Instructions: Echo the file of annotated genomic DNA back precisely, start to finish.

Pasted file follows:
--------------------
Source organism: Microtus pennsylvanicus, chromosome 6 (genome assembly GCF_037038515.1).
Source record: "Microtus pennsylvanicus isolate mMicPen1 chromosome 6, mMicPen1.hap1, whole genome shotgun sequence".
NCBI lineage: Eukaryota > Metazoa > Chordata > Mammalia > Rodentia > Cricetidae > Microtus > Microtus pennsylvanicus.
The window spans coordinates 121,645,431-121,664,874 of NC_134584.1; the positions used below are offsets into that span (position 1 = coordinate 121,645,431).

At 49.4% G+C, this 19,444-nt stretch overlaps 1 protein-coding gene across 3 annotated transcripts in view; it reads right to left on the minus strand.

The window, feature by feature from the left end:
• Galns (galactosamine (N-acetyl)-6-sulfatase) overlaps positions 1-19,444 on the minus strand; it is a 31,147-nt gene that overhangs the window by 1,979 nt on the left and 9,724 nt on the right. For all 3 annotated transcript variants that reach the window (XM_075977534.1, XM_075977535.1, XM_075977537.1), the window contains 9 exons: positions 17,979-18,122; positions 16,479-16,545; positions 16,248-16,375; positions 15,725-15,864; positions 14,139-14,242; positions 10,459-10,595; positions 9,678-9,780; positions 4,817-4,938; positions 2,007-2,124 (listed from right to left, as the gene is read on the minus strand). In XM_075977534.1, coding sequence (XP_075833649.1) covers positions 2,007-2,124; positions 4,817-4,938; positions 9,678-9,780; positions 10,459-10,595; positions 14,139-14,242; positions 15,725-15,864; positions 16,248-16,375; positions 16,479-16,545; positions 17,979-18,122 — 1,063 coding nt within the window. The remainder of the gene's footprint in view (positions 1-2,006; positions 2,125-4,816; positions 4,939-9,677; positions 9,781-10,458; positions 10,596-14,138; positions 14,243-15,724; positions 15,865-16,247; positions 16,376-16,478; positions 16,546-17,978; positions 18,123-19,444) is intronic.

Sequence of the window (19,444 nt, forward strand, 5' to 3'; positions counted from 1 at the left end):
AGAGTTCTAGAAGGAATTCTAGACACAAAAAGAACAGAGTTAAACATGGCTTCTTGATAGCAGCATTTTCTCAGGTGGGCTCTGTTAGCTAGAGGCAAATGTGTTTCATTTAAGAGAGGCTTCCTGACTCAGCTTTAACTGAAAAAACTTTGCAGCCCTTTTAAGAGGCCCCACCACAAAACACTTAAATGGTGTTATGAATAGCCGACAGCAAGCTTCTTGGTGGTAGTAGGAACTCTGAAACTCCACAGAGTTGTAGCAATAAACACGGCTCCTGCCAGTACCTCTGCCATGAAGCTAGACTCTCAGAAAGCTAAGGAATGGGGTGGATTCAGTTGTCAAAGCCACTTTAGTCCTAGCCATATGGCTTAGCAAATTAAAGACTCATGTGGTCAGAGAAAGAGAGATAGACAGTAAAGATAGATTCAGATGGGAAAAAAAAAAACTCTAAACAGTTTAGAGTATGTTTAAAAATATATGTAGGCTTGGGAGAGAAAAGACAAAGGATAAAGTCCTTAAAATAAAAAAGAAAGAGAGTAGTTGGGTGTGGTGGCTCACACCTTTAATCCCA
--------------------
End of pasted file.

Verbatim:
Source organism: Microtus pennsylvanicus, chromosome 6 (genome assembly GCF_037038515.1).
Source record: "Microtus pennsylvanicus isolate mMicPen1 chromosome 6, mMicPen1.hap1, whole genome shotgun sequence".
NCBI lineage: Eukaryota > Metazoa > Chordata > Mammalia > Rodentia > Cricetidae > Microtus > Microtus pennsylvanicus.
The window spans coordinates 121,645,431-121,664,874 of NC_134584.1; the positions used below are offsets into that span (position 1 = coordinate 121,645,431).

At 49.4% G+C, this 19,444-nt stretch overlaps 1 protein-coding gene across 3 annotated transcripts in view; it reads right to left on the minus strand.

The window, feature by feature from the left end:
• Galns (galactosamine (N-acetyl)-6-sulfatase) overlaps positions 1-19,444 on the minus strand; it is a 31,147-nt gene that overhangs the window by 1,979 nt on the left and 9,724 nt on the right. For all 3 annotated transcript variants that reach the window (XM_075977534.1, XM_075977535.1, XM_075977537.1), the window contains 9 exons: positions 17,979-18,122; positions 16,479-16,545; positions 16,248-16,375; positions 15,725-15,864; positions 14,139-14,242; positions 10,459-10,595; positions 9,678-9,780; positions 4,817-4,938; positions 2,007-2,124 (listed from right to left, as the gene is read on the minus strand). In XM_075977534.1, coding sequence (XP_075833649.1) covers positions 2,007-2,124; positions 4,817-4,938; positions 9,678-9,780; positions 10,459-10,595; positions 14,139-14,242; positions 15,725-15,864; positions 16,248-16,375; positions 16,479-16,545; positions 17,979-18,122 — 1,063 coding nt within the window. The remainder of the gene's footprint in view (positions 1-2,006; positions 2,125-4,816; positions 4,939-9,677; positions 9,781-10,458; positions 10,596-14,138; positions 14,243-15,724; positions 15,865-16,247; positions 16,376-16,478; positions 16,546-17,978; positions 18,123-19,444) is intronic.

Sequence of the window (19,444 nt, forward strand, 5' to 3'; positions counted from 1 at the left end):
AGAGTTCTAGAAGGAATTCTAGACACAAAAAGAACAGAGTTAAACATGGCTTCTTGATAGCAGCATTTTCTCAGGTGGGCTCTGTTAGCTAGAGGCAAATGTGTTTCATTTAAGAGAGGCTTCCTGACTCAGCTTTAACTGAAAAAACTTTGCAGCCCTTTTAAGAGGCCCCACCACAAAACACTTAAATGGTGTTATGAATAGCCGACAGCAAGCTTCTTGGTGGTAGTAGGAACTCTGAAACTCCACAGAGTTGTAGCAATAAACACGGCTCCTGCCAGTACCTCTGCCATGAAGCTAGACTCTCAGAAAGCTAAGGAATGGGGTGGATTCAGTTGTCAAAGCCACTTTAGTCCTAGCCATATGGCTTAGCAAATTAAAGACTCATGTGGTCAGAGAAAGAGAGATAGACAGTAAAGATAGATTCAGATGGGAAAAAAAAAAACTCTAAACAGTTTAGAGTATGTTTAAAAATATATGTAGGCTTGGGAGAGAAAAGACAAAGGATAAAGTCCTTAAAATAAAAAAGAAAGAGAGTAGTTGGGTGTGGTGGCTCACACCTTTAATCCCA